Originally Posted by KCN
I spent yesterday volunteering with a group doing some flood cleanup in a couple of the small towns that were way up in the mountains above Lyons and Boulder but sustained major damage. So much work to be done... When you see the damage done, you realize how rocky our "Rocky Mountain" soil really is and how it behaves when exposed to an extreme moisture event. All roads should be open by Thanksgiving, but the cleanup has only begun.
The storm that caused this was without precedent in terms of recorded weather (or predictable weather) - it has been called a 1000 year storm/flood, and also a "biblical" flood.
The folks in Raymond and Riverside threw a big thank-you potluck for all us volunteers - it was the first outside help they'd had and they were so grateful. Many older folks living in these communities simply can't move the heavy debris, and many are out of the homes they've lived in for many, many years, staying with friends in the community that still have solid homes.
I'm not sure if the Airstream in the photo landed in it's current position or was parked there. It looks a LOT better than the 'SOB' trailers I saw crushed... That picture is in the Apple Valley area of Lyons, which was one area hit the hardest by the flood. The mountains above Lyons soar to more than 14,000 feet (Long's Peak), and as the rain fell for a week, water came cascading down from that height, creating rivers and streams where none existed previously, swelling others to rocky torrents. By the time all that water hit Lyons, it was carrying massive boulder and trees.
Roads and bridges crumbled, even as far away as my house, which is 20 miles east of Lyons. My irrigation cooperative just had an emergency meeting so we could vote to borrow $2,000,000 to repair our main river diversion infrastructure so we can get water to farm with next spring. We cooperative members will all share in repaying that loan, but without water we will have no farms.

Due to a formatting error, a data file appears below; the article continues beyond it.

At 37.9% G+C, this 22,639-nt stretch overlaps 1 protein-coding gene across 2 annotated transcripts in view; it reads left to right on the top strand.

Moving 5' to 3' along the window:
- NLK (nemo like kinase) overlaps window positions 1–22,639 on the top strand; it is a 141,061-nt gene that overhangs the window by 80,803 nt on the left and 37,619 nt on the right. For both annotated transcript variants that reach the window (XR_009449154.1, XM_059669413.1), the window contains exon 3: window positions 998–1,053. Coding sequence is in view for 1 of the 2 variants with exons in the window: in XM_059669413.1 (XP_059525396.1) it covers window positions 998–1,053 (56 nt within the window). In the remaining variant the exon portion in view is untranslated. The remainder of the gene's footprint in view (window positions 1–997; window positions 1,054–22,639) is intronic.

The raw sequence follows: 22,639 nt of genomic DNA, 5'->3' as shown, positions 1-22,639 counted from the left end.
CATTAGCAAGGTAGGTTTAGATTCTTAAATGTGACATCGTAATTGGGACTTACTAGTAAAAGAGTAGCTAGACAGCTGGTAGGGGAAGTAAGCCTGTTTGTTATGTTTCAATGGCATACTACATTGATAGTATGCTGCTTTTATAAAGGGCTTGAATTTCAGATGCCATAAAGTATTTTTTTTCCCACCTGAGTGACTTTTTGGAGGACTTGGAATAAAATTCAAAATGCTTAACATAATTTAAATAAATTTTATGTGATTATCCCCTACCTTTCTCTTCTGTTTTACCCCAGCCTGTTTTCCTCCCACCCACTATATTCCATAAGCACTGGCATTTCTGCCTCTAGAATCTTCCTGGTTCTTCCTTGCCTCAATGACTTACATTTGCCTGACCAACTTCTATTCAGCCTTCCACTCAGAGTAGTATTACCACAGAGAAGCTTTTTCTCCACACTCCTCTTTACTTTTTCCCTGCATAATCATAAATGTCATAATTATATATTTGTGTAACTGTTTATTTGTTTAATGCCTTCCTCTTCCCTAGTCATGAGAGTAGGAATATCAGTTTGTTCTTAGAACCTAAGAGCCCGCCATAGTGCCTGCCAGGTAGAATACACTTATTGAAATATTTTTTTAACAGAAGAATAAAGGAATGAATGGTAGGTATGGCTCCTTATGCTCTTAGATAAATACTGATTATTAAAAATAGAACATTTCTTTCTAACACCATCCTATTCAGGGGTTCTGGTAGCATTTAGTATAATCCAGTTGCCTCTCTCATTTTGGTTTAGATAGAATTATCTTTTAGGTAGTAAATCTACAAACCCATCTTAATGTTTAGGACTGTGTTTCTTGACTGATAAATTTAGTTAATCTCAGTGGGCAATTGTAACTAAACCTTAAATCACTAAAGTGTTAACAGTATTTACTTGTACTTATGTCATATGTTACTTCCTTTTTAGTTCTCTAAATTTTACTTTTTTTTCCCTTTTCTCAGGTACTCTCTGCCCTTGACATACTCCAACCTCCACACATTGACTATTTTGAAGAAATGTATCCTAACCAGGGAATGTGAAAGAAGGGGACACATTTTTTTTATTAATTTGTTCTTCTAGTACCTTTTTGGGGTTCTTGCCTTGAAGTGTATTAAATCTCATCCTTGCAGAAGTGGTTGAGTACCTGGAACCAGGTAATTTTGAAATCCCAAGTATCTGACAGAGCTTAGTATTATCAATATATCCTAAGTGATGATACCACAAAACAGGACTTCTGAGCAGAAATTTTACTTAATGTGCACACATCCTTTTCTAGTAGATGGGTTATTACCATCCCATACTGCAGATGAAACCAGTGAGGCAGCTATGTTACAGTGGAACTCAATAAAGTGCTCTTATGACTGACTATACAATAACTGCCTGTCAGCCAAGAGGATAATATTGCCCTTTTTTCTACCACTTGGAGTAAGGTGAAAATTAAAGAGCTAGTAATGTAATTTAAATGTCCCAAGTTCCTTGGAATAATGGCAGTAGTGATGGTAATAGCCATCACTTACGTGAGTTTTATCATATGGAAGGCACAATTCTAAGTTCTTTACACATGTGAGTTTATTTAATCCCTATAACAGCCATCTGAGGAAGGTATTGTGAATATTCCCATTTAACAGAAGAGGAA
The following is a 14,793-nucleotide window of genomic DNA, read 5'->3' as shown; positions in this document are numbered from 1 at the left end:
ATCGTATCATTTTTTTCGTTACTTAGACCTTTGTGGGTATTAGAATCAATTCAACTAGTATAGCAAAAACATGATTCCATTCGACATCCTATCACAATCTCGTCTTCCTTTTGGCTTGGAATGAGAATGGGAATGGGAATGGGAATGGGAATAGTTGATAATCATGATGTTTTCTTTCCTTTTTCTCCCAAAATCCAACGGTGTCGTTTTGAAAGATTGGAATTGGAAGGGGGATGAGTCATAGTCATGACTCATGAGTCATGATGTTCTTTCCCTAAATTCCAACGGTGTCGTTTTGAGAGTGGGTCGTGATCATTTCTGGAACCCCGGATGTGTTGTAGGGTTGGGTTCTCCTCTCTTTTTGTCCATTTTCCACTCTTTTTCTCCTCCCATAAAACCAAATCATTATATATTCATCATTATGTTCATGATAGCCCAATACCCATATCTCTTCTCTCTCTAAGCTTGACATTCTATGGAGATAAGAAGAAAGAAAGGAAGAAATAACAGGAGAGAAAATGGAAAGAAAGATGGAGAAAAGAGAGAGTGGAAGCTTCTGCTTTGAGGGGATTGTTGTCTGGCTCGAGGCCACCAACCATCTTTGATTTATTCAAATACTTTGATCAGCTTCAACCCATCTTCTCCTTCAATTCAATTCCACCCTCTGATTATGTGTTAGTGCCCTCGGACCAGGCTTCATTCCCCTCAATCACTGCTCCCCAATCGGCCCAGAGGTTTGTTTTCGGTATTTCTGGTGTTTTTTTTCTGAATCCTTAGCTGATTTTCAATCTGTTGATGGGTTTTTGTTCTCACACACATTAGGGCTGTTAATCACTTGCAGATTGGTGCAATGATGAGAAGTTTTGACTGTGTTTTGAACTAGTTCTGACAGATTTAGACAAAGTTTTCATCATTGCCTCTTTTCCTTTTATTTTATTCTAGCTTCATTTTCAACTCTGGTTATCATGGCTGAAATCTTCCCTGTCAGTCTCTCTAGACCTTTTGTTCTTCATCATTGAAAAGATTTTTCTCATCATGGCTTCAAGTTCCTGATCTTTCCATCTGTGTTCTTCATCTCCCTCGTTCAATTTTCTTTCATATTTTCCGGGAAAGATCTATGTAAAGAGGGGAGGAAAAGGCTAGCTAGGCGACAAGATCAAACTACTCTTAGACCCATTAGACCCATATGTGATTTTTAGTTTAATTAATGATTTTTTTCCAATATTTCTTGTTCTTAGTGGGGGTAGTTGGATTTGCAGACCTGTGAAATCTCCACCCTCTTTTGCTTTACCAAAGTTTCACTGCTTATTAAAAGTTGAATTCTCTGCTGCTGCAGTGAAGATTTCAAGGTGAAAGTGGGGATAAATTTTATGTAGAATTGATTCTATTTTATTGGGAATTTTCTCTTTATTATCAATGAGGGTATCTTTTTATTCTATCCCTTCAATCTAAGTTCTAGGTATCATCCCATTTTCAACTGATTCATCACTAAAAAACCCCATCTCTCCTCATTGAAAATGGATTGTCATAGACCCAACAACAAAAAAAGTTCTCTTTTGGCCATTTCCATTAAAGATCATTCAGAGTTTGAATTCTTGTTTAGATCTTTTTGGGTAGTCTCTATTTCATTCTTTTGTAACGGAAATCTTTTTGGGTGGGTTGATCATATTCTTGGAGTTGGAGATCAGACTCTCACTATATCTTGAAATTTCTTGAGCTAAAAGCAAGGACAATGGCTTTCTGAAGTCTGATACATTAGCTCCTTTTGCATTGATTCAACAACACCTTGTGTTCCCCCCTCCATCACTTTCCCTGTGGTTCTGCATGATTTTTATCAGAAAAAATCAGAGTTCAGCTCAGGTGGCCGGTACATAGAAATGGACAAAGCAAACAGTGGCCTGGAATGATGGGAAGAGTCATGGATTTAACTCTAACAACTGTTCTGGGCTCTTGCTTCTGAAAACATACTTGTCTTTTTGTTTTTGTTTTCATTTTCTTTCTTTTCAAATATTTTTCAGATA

There are still many cleanup opportunities being coordinated through Boulder County United Way, for any of the Colorado folks looking for ways to help. A reporter from The Denver Post went to Raymond a couple of weeks ago to take photos, but the story didn't run as the flood was now considered "old news." For the folks in these towns, it's very, very current. (pardon the pun.)
Good for you for volunteering. We also drove on 36 today to get a sense of the damage. I am amazed at the power of the river and Mother Nature. The damage is severe and will take some time to clean up. The good news is that the town seems to be committed to making the best of a very bad situation.
I fish the St. Vrain and many parts of it are up recognizable due to the damage of the flooding. Very sad.
If you are in a position to help in any small way, please do so.